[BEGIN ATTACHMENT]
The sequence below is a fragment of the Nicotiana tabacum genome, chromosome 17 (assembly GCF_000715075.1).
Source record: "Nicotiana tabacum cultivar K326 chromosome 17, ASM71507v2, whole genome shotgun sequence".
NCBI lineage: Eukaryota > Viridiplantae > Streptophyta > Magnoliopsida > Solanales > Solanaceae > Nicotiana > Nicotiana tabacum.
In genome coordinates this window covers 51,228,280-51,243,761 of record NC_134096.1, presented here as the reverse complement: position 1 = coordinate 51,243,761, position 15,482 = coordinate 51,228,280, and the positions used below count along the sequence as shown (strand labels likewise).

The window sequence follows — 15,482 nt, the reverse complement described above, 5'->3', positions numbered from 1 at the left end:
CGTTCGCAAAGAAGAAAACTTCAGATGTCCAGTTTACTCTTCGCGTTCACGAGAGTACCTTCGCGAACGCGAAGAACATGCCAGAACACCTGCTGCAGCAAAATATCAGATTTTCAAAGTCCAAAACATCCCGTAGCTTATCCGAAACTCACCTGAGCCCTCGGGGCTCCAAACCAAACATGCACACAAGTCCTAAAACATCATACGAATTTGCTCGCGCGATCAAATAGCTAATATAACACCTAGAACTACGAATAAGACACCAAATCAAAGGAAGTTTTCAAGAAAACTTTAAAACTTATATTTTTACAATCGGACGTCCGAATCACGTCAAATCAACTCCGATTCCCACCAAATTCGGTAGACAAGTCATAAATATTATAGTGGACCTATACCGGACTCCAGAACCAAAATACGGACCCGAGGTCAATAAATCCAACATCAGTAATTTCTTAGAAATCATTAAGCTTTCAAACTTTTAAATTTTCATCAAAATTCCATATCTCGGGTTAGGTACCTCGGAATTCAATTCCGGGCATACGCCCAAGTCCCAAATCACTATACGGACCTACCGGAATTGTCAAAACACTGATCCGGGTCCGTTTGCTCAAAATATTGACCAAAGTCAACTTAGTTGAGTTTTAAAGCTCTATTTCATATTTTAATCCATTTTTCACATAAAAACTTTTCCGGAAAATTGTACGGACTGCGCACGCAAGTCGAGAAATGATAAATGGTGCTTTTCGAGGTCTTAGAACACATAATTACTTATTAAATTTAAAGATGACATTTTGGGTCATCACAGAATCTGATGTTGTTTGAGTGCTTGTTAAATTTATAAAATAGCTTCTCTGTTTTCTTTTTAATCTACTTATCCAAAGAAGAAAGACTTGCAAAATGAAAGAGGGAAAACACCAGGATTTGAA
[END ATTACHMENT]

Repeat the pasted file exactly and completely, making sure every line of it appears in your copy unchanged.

The sequence below is a fragment of the Nicotiana tabacum genome, chromosome 17 (assembly GCF_000715075.1).
Source record: "Nicotiana tabacum cultivar K326 chromosome 17, ASM71507v2, whole genome shotgun sequence".
NCBI lineage: Eukaryota > Viridiplantae > Streptophyta > Magnoliopsida > Solanales > Solanaceae > Nicotiana > Nicotiana tabacum.
In genome coordinates this window covers 51,228,280-51,243,761 of record NC_134096.1, presented here as the reverse complement: position 1 = coordinate 51,243,761, position 15,482 = coordinate 51,228,280, and the positions used below count along the sequence as shown (strand labels likewise).

The window sequence follows — 15,482 nt, the reverse complement described above, 5'->3', positions numbered from 1 at the left end:
CGTTCGCAAAGAAGAAAACTTCAGATGTCCAGTTTACTCTTCGCGTTCACGAGAGTACCTTCGCGAACGCGAAGAACATGCCAGAACACCTGCTGCAGCAAAATATCAGATTTTCAAAGTCCAAAACATCCCGTAGCTTATCCGAAACTCACCTGAGCCCTCGGGGCTCCAAACCAAACATGCACACAAGTCCTAAAACATCATACGAATTTGCTCGCGCGATCAAATAGCTAATATAACACCTAGAACTACGAATAAGACACCAAATCAAAGGAAGTTTTCAAGAAAACTTTAAAACTTATATTTTTACAATCGGACGTCCGAATCACGTCAAATCAACTCCGATTCCCACCAAATTCGGTAGACAAGTCATAAATATTATAGTGGACCTATACCGGACTCCAGAACCAAAATACGGACCCGAGGTCAATAAATCCAACATCAGTAATTTCTTAGAAATCATTAAGCTTTCAAACTTTTAAATTTTCATCAAAATTCCATATCTCGGGTTAGGTACCTCGGAATTCAATTCCGGGCATACGCCCAAGTCCCAAATCACTATACGGACCTACCGGAATTGTCAAAACACTGATCCGGGTCCGTTTGCTCAAAATATTGACCAAAGTCAACTTAGTTGAGTTTTAAAGCTCTATTTCATATTTTAATCCATTTTTCACATAAAAACTTTTCCGGAAAATTGTACGGACTGCGCACGCAAGTCGAGAAATGATAAATGGTGCTTTTCGAGGTCTTAGAACACATAATTACTTATTAAATTTAAAGATGACATTTTGGGTCATCACAGAATCTGATGTTGTTTGAGTGCTTGTTAAATTTATAAAATAGCTTCTCTGTTTTCTTTTTAATCTACTTATCCAAAGAAGAAAGACTTGCAAAATGAAAGAGGGAAAACACCAGGATTTGAA